This post here is the wakeup writing you can send your non-metals friends. This, hopefully, is the wakeup call for many. Feel free to share with non-metals friends all day long. I’d even love for some crypto people to even put 5% of their investments into gold and silver to join us.

The gold time machine

I have used this now a few times, but really need to pound the table with this for those not in the know. I’m hoping this section helps people understand the WHY part.

100 years or so ago, the $20 bill had the gold seal on it, where it was EQUAL to one ounce of gold. They were interchangeable. You would be able to go to a bank and exchange that $20 bill for an ounce of gold. This paper was then easier than lugging around chunks of gold.

If you were to open that vault today, you would find that the ounce of gold was almost 90x more valuable than the $20 bill. A few days ago it was 95x. A year ago, 100x. A few months ago, 80x. It appears that gold “fluctuates” in price wildly. However, when you start to understand what really happened, you begin to realize that the root issue here is that you need more currency units to buy gold than in 1920. Meaning – GOLD is not fluctuating, but the spasms of a fiat currency at the behest of a cloaked figure at the Fed can make funny gyrations in this price. Gold did not lose its value to anything. Paper lost its value to gold, by a LOT.

When this dawns on you, you realize that the SUPPLY of money in the system as well as the debt, continue up at an accelerated, accelerated rate. This, is what monetary inflation is. Many people – including many bright economists, don’t understand inflation at the ROOT. I took a lot of the economics classes taught by the Keynsians. They want to obscure exactly what inflation is, to the point that 100 people reading this will all have opinions of what inflation is. And they will all be different, to some extent.

When you understand that currency has a TIME DECAY associated with it – you start to wonder why anyone holds cash, at all. Cash is LIQUID. But, if you are storing cash in a safe, you are literally decreasing the spending power you have. Many would like to argue the concept of compounding interest on that dollar in a bank. I’m not talking about “investing” your currency into a yield-bearing device. I’m talking….CASH.

If you just hold that cash, it’s like storing electricity in a capacitor that might lose a charge over time. However, if you put the cash into one of three asset classes, you are finding a home for it. In GOOD times, you might want to invest in the stock market. Perhaps you take some profits from your stock market and buy a home! Perhaps in more uncertain times of poor stock market performance and job losses, you invest in the “money” class like gold to PRESERVE your spending power and not lose it.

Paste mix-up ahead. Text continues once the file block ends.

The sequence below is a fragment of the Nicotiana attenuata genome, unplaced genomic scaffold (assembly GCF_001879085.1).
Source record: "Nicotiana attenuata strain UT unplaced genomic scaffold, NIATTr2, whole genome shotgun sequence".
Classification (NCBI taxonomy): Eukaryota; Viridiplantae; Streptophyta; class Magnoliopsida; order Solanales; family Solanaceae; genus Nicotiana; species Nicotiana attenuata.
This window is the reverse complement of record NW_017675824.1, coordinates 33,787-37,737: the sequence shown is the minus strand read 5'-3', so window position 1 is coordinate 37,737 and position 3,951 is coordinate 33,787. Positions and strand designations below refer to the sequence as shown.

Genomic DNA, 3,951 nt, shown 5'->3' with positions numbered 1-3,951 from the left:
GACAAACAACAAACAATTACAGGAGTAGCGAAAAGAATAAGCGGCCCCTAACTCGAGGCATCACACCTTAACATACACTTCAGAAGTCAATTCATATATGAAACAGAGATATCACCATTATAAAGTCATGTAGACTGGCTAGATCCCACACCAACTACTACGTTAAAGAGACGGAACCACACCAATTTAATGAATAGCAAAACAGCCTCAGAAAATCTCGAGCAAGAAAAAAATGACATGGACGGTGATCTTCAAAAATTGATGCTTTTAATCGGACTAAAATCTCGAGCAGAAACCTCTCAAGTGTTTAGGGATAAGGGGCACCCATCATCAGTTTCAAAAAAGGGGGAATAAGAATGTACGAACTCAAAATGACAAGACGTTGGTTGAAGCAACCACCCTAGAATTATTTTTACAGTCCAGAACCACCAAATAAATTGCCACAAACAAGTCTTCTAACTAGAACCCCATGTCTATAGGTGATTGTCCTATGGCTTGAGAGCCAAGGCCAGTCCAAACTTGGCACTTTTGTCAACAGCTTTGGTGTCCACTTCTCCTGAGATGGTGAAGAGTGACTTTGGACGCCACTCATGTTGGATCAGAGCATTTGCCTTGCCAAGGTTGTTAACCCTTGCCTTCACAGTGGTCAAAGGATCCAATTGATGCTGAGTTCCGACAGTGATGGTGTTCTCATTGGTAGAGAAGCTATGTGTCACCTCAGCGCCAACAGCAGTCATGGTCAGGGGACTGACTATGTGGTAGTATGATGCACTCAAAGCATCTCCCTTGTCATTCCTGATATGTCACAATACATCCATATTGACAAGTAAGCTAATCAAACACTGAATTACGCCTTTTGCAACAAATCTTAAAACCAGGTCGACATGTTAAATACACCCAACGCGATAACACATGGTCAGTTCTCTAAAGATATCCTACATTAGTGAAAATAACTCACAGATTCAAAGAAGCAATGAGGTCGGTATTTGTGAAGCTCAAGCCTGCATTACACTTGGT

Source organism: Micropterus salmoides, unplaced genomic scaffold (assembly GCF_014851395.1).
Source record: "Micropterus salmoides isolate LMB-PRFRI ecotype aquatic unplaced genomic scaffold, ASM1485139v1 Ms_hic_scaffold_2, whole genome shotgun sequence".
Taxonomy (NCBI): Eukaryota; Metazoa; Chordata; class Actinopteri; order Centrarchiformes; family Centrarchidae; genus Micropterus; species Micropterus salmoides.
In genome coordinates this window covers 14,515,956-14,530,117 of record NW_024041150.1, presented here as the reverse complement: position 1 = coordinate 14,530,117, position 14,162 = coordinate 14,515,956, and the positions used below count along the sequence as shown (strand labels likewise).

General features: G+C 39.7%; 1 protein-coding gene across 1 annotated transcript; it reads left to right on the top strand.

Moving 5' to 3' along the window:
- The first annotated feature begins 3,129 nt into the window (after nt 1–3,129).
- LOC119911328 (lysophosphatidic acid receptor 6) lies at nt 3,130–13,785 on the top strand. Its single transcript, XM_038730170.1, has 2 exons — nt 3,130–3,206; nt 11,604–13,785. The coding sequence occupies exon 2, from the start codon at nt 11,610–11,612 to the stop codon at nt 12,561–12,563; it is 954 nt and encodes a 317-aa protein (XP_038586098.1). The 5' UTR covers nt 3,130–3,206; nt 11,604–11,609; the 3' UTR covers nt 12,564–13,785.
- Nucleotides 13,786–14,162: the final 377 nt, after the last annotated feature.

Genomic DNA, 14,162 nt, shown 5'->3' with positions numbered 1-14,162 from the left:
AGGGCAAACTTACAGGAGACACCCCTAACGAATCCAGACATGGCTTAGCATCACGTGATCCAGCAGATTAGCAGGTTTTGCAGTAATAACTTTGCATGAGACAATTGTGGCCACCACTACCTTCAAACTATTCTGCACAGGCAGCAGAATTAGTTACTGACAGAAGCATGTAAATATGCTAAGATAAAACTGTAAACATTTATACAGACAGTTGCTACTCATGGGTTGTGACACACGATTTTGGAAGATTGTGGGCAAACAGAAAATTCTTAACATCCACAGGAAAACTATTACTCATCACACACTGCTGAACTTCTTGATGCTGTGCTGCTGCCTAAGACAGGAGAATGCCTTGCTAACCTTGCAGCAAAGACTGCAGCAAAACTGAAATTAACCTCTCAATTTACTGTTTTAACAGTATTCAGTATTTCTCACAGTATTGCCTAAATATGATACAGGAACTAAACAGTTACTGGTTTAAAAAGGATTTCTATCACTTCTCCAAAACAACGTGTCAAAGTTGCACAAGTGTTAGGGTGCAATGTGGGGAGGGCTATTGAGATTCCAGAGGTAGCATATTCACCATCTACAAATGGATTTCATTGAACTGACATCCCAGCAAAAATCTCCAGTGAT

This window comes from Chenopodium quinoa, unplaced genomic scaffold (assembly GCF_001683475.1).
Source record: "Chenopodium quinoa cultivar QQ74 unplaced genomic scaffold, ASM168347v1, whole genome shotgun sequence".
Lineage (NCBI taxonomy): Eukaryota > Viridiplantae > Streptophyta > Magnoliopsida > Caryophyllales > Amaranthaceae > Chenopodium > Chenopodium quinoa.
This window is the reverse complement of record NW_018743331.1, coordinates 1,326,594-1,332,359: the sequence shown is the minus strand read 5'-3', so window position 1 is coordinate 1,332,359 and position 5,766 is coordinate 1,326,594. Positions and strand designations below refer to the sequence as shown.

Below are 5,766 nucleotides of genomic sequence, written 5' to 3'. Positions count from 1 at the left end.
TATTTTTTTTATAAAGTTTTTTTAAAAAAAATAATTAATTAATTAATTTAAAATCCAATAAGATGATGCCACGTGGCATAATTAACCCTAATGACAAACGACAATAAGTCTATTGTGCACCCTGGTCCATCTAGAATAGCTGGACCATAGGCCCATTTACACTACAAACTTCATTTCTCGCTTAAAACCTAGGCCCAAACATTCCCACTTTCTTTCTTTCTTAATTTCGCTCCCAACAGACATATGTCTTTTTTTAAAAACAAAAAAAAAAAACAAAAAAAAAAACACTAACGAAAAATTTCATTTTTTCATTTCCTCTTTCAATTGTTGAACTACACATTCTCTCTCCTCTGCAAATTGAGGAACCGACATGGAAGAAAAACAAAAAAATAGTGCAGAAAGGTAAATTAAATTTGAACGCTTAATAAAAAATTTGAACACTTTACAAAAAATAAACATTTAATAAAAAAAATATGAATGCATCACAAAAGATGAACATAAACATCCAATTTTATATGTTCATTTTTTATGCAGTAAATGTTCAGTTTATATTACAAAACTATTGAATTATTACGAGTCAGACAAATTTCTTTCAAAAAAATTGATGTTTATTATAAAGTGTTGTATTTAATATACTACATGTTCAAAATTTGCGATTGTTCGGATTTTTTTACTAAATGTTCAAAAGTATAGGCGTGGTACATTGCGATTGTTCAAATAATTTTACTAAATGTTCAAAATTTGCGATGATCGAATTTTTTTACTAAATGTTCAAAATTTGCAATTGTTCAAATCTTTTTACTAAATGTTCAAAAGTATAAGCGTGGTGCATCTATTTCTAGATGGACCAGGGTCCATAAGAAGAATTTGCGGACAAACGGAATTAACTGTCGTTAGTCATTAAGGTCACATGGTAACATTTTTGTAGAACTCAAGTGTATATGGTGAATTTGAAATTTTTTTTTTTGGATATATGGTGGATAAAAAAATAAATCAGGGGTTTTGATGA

In the example above with the safe, I used 100 years. It was an extreme example, but one you would not perhaps notice in 5 years or even 10. But that would mean that in theory, it would go up at a rate that was noticeable?

No. In fact, how currency comes into the system and sloshes around is the subject of this post, and will reveal why Gold…and perhaps..why today.

Gold plays “catch up”

I also have talked a lot about how an ounce of gold is worth a man’s fine suit. In reality, that gold is paying for the materials, labor, and there is a rough correlation going back hundreds of years. I also like to use two 1964 silver dimes that would get you a gallon on gas in 1964 and a gallon today. That is, that gold/silver and these asset classes compete for currency in the system. But none of these go on a “straight line”.

Let’s look at a gold chart quick going back….

We were on a “gold standard” for a long time where the price of gold was “pegged” to $20. And then later in 1934 to $35. Why? Because the government spent more than it had, and what it needed to do was reprice gold to then ensure it had enough gold to take care of the IOUs. But then Bretton Woods happened, and then later in 1971 the USD went off of the gold standard. To be honest, I understand why. I am not calling for a “gold peg” today, here, now. We need to understand first how asset classes and currency work.

I believe your “gold inflation hedge” is simply this asset class seeing more cash is coming into the system OR catching up, relative to cash printed that was much higher than anticipated.

What you then notice is a mad rush to gold in the 1970s, culminating in a massive 1980 peak. What this was, essentially, was anyone who understood money understood how gold was undervalued to other things. It caught up to, and then very much went way beyond “fair value”, to everything else. Let me explain….